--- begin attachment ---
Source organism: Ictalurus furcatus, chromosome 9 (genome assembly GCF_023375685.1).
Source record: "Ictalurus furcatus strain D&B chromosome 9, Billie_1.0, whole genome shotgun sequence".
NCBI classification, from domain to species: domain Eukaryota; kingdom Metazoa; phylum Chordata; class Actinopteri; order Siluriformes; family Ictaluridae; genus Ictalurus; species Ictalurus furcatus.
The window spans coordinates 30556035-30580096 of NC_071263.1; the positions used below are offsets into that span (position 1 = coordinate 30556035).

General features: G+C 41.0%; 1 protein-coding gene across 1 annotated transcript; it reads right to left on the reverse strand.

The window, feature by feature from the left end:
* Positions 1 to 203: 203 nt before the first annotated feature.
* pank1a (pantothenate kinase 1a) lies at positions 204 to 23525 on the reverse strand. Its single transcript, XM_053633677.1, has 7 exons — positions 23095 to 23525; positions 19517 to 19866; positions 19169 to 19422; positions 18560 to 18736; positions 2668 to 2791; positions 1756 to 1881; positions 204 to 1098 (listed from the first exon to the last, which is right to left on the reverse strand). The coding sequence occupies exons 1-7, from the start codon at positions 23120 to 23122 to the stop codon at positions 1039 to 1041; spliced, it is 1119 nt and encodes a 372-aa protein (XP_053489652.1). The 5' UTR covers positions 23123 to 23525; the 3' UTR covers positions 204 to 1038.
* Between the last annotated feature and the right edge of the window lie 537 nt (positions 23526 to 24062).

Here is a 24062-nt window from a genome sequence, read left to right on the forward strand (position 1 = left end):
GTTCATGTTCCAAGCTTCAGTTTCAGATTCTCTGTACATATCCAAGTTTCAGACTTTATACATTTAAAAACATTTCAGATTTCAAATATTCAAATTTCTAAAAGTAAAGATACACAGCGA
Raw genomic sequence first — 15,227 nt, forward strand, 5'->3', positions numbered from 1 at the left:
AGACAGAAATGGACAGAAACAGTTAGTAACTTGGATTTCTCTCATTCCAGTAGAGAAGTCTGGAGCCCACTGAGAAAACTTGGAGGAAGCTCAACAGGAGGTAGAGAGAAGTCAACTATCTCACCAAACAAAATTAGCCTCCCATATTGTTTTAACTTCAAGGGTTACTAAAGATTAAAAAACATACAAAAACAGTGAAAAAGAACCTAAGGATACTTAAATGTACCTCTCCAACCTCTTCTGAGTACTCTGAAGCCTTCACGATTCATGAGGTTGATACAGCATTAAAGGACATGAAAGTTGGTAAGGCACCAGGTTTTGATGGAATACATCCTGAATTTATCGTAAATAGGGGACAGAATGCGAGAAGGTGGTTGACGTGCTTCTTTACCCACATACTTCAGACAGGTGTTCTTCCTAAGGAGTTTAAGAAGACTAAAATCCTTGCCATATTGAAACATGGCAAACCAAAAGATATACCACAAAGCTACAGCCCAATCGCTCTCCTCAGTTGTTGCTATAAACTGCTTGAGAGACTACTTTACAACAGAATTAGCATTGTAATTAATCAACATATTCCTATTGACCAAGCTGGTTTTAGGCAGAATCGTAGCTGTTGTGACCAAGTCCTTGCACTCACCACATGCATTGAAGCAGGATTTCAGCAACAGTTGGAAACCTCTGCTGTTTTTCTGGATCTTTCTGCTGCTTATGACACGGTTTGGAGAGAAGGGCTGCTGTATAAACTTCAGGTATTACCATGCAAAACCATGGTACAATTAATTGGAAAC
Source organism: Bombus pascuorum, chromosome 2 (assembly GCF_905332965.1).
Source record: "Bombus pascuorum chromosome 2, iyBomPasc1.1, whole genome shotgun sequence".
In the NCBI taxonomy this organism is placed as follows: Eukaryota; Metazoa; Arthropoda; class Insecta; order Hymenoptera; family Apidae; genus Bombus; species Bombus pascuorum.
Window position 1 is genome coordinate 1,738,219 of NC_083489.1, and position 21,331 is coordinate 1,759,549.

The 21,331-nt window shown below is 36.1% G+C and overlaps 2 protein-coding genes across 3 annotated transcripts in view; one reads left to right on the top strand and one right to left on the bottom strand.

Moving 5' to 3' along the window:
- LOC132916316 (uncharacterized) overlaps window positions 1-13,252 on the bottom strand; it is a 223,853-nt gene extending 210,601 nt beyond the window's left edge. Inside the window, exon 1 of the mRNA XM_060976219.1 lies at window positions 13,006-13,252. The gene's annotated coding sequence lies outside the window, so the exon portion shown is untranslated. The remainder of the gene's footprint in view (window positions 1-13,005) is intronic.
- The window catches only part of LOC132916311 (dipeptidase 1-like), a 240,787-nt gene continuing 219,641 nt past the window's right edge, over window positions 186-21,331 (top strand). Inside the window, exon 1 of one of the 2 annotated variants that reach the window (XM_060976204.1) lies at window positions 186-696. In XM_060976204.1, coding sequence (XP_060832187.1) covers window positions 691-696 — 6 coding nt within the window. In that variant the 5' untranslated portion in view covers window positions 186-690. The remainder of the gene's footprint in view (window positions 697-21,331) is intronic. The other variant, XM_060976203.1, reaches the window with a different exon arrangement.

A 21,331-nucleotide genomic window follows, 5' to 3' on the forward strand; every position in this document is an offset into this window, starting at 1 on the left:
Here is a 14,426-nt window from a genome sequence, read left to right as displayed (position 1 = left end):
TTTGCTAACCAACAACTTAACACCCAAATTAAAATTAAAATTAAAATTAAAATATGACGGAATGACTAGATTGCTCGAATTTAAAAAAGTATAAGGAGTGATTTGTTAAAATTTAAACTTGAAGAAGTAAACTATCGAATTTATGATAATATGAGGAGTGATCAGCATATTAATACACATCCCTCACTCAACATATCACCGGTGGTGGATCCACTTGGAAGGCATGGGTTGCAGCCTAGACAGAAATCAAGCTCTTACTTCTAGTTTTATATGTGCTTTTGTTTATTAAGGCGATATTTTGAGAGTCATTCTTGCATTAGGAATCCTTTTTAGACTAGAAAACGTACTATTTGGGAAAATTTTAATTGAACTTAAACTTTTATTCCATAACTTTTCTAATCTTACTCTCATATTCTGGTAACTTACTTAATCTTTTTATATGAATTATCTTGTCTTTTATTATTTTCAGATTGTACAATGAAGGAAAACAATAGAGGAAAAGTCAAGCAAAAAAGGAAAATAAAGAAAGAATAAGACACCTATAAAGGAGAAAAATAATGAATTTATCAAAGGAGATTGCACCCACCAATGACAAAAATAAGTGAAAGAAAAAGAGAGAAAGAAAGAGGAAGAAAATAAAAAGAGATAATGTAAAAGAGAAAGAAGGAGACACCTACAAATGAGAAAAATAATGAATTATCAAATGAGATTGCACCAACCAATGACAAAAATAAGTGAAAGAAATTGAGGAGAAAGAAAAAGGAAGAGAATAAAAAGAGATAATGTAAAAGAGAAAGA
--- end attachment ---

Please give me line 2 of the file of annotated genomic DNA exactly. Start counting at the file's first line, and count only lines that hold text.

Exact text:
Source record: "Ictalurus furcatus strain D&B chromosome 9, Billie_1.0, whole genome shotgun sequence".